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Thread: MSR Plastic Snowshoes - any good?

  1. #1
    Member Kurchian's Avatar
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    MSR Plastic Snowshoes - any good?

    MSR sells a line of snowshoes (Denali) in their "flat and rolling" series that appear to have a plastic frame instead of the traditional snow show tubular frame. I have rented them and I liked them expect for the louder noise they made.

    I'm thinking of buying a pair and would appreciate comments from owners. My snowshoeing will be largely on flat and/or rolling terrain.

  2. #2
    Senior Member sardog1's Avatar
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    The Denali is good for the terrain you describe. (For steeper terrain you'd want to consider one of the "Ascent" versions of the Denali and Denali Evo lines.) For user reports on MSR snowshoes generally, run a search here on the terms "MSR" and "snowshoes." You'll find lots and lots of opinions, some of them even well-informed.
    sardog1

    "Å! kjære Bymann gakk ei stjur og stiv,
    men kom her up og kjenn eit annat Liv!
    kom hit, kom hit, og ver ei daud og lat!
    kom kjenn, hot d'er, som heiter Svevn og Mat,
    og Drykk og Tørste og det heile, som
    er Liv og Helse i ein Hovedsum."

    -- Aasmund O. Vinje, "Til Fjells!"

  3. #3
    Senior Member DougPaul's Avatar
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    Quote Originally Posted by sardog1
    For user reports on MSR snowshoes generally, run a search here on the terms "MSR" and "snowshoes."
    Unfortunately, the search function does not index 3-letter terms, so you have to use Google advanced search. http://www.google.com/search?as_q=MS...s=&safe=images

    Many members have and use MSR Denali Ascent or Evo snowshoes.

    Doug

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    Senior Member Tom Rankin's Avatar
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    Thumbs up for Denali Ascents!
    Tom Rankin
    Volunteer Balsam Lake Mountain
    President Catskill 3500 Club
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    Trail maintainer for the Dry Brook Ridge trail from Mill Brook Road to just past the Lean-to

  5. #5
    Senior Member Tom Rankin's Avatar
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    Thumbs up for Denali Ascents!

    And see this thread for repair tips...

    http://www.adkhighpeaks.com/forums/s...nowshoe+repair
    Tom Rankin
    Volunteer Balsam Lake Mountain
    President Catskill 3500 Club
    CEO
    Trail maintainer for the Dry Brook Ridge trail from Mill Brook Road to just past the Lean-to

  6. #6
    Senior Member Paradox's Avatar
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    I really like my Denali Evo Ascents, which I have used on several hikes now. The heal lifters and detachable tails are a great system. The traction is great and the design of the nose seems to make them faster than traditional snowshoes. I am aware of the "Achilles hinge", but did not know about the field repair kit. I'm going to order one today.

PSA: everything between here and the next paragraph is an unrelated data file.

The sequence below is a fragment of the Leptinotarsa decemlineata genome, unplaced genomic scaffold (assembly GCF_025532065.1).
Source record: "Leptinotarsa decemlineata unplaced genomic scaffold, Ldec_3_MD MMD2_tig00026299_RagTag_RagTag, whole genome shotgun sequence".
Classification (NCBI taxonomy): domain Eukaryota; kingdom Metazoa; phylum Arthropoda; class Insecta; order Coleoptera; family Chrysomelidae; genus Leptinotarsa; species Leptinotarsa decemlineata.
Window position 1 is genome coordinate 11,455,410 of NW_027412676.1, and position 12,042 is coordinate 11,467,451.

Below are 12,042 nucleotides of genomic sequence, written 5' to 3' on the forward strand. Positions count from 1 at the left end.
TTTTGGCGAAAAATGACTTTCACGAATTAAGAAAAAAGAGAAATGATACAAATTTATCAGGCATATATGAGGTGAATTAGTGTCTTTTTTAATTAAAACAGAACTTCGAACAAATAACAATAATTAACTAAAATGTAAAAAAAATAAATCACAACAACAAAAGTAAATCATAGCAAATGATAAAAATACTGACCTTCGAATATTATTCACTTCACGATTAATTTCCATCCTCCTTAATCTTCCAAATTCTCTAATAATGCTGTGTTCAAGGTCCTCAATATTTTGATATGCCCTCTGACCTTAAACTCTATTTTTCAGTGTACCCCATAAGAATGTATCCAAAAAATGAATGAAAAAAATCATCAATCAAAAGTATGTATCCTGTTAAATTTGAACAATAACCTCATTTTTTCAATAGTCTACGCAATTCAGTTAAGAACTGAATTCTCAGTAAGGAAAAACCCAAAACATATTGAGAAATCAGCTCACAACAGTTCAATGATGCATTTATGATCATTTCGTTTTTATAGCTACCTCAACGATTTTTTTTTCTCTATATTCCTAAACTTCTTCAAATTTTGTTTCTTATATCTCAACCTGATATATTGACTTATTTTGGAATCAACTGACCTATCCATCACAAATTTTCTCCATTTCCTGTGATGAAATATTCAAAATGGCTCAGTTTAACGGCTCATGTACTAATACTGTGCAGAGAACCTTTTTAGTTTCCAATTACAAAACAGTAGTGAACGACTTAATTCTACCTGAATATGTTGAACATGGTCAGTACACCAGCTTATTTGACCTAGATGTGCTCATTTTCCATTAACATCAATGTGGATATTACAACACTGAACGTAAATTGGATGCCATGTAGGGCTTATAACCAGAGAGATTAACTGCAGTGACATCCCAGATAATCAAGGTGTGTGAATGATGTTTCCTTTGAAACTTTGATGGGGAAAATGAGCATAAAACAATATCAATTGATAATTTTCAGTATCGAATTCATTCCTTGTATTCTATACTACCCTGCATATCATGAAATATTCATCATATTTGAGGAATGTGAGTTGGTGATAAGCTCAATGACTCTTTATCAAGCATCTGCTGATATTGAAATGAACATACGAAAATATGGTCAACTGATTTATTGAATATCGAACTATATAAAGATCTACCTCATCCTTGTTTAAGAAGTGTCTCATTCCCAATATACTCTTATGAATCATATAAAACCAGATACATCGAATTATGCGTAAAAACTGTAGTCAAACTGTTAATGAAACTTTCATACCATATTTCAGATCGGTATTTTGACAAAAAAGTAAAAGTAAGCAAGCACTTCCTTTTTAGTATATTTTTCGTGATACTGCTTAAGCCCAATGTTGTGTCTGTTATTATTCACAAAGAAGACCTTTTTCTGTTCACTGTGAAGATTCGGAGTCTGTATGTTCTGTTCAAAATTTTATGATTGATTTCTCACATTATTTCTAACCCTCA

I do not understand the comments about being noisy. They seem to make about the same amount of noise as any other snowshoe I have used. IMHO the noise is dependant on the snow/ice conditions and the hollering back and forth between members of a group.
    Last edited by Paradox; 01-21-2008 at 06:05 AM.
    WNH4K:48/48, SLAT50:50/50, NEHH:100/100, NE115:115/115,
    TW72:60/72, WADK46: 18/46, 52WAV:16/52, Cat35:9/35(39)

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    Senior Member Jay H's Avatar
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    I think they are noisy and since I'm behind many of VfTTrs who have them and some that don't they seem noisier than the webbing/hypalon type snowshoe.. Since I am behind them, you can say that it would be the same type of snow, maybe just a little more hardpacked. Maybe some kind of harmonic induced by the stiff plastic versus the tensioned hypalon or hypalon type material.

    Jay
    You must go and you must ramble
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    Till your life is in a shambles
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    Senior Member MichaelJ's Avatar
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    The full-length crampons, combined with the toe crampon, in my opinion make the MSR's (we have Evo Ascents) excellent for trail conditions in the northeast. They have enough flotation for the usual 6"-12" breakout plus several feet of consolidated snow underneath, and all those teeth on the bottom mean much better traction on the more packed sections of trail.

    I would still (personally) use my Atlases for deeper off-trail cavorting, but for everything we've done on-trail with a base under them, and even the occasional icy summit, they perform admirably.

    We liked the Evo design better. The Ascent indicates the presence of the "televator" which is simply a heel lifter to allow the 'shoe to be at an angle on the slope while the foot remains closer to level. I found this weekend that you don't want to do this on loose stuff, as it makes it too easy to put weight on the back of the 'shoe instead of kicking in the toe, and then sliding back. But then flip that lifter in for the packed steep sections and feel your calves thank you.